How and/or why did you become a therapist?
I returned to the mental health sphere after a hiatus of almost 30 years in which I “did other things,” serving as a reform politician in South Africa, a global marketing supremo for a banking group and a few private business enterprises, including international board roles in the pharmaceuticals research industry. In the back of my mind I have always been curious about the way people think, including the defective ways in which they think, and this probably prompted me to dedicate the autumn years of my life to helping those in need to rediscover the fulfillment and self-directedness that makes lives worth living.
What are the most rewarding aspects of being a therapist?
Getting paid is nice. On a more serious note, there is a huge amount of satisfaction in observing my troubled clients moving, sometimes quite rapidly, toward the resolution of the issues that have handicapped them. Sometimes they have lived for years with issues that have plagued them, but they’ve never taken the bull by the horns and sought professional help. So, I find it highly rewarding and a source of validation of my own values when I realise that I have contributed to making somebody’s life better than it once was.
What’s unique or special in your background or approach to interpersonal relationships?
I have been around the corporate and political bloc a few times and lived and worked on three continents; I’ve been a bit of a VIP, a dog’s body/donkey, a mover-and-shaker and sometimes, an ineffectual mandarin at others: My unique experiences and my thoughtfulness about them add a depth to my understanding of the issues that ordinary people face. Often because I have faced them myself. There is no substitute for life experience if one wants to be a therapist.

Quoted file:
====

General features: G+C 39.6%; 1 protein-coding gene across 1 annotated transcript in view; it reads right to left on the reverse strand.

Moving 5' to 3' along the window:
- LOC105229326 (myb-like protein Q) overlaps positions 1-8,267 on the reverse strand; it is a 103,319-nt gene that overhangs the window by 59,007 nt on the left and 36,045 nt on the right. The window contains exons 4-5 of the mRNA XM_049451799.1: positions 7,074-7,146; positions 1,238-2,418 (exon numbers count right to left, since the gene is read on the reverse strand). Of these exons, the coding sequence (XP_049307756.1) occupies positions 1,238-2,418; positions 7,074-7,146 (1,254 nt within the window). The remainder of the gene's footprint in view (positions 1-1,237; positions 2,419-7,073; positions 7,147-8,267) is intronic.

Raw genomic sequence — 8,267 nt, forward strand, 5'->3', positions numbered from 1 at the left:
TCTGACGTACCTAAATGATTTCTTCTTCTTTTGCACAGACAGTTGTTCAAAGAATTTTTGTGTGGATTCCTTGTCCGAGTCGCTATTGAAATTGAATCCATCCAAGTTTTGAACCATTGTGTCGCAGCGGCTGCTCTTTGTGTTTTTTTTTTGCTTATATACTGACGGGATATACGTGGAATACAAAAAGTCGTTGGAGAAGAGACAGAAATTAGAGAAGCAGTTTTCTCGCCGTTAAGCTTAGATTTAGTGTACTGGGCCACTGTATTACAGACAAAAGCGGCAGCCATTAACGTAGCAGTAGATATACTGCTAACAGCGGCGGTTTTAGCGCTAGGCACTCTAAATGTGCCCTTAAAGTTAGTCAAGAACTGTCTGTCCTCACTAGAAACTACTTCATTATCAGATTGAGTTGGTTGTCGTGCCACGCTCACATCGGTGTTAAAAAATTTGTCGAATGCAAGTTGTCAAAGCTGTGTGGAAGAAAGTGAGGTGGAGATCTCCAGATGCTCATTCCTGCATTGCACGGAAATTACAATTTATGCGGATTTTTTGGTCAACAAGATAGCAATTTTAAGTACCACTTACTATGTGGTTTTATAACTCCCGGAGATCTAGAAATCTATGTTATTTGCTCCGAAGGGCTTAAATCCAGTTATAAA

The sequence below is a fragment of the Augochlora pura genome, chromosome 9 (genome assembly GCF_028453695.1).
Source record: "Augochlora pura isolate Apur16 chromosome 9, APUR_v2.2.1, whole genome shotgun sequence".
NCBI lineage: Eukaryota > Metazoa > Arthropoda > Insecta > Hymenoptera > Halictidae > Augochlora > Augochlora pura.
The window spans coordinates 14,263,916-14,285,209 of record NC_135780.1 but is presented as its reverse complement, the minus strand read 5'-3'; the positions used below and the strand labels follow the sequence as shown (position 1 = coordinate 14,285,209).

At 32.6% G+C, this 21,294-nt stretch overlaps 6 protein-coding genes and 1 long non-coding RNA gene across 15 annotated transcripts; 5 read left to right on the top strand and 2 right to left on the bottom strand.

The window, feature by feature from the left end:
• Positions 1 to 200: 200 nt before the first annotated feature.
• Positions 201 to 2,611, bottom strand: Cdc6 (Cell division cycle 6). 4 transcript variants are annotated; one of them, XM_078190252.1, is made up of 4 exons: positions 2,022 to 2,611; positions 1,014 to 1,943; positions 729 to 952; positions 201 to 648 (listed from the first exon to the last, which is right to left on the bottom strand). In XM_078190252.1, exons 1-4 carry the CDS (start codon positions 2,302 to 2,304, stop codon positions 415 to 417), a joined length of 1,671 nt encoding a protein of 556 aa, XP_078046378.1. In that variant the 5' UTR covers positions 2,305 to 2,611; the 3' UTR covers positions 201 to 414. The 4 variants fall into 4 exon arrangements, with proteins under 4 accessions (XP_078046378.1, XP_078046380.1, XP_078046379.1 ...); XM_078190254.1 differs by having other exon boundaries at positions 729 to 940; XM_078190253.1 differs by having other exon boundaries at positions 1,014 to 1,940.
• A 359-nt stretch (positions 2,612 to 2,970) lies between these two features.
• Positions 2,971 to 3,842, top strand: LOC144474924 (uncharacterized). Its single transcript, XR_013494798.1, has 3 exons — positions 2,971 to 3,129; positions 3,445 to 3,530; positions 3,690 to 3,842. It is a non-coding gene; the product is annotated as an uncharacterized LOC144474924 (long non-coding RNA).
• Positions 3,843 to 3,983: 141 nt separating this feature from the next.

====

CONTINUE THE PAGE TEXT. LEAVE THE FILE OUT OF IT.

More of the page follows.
What are your favorite or most interesting interpersonal relationship tips/advice?
Shakespeare provides a far more succinct summary of all the relationships advice that everybody else, from Freud to Carl Rogers have provided in the text books: “To thine own self be true and it follows as day follows night, though canst be false to no man.”
What are some things about therapy that you want to increase public awareness about?
I really want people to grasp the truth, that there is no shame and no reason to be shy to ask for or seek professional advice. Far too many die lonely deaths or damage themselves and those around them because (for one reason or another) they didn’t get help. I want people to understand that getting help is an act of courage, and I want them to know that help is accessible and affordable – and effective.
What are some of the biggest mistakes a therapist or patient can make?
I think the biggest mistake a therapist can make is to assume that the client is on the same page as the therapist…. It’s our job to engage with our clients “where they are at,” and not “where we are at.” There are other, more obvious mistakes and errors of judgment or even of ethics that therapists frequently fall into – ranging from bending the rules to outright and intentional misconduct. I have lost colleagues who have stepped over the ethical and moral line and suffered the ultimate consequences.
Dr Chris Westinghouse is a Registered Counsellor on the Australian Register of Counsellors and Psychotherapists, a Registered Member of the Australian peak governing body, the Australian Counselling Association, and he is a Clinical Neuropsychotherapist and Certified Member of the International Association of Clinical Neuropsychotherapy, among many others.
He sees private clients and describes himself as a generalist with a handful of special interests.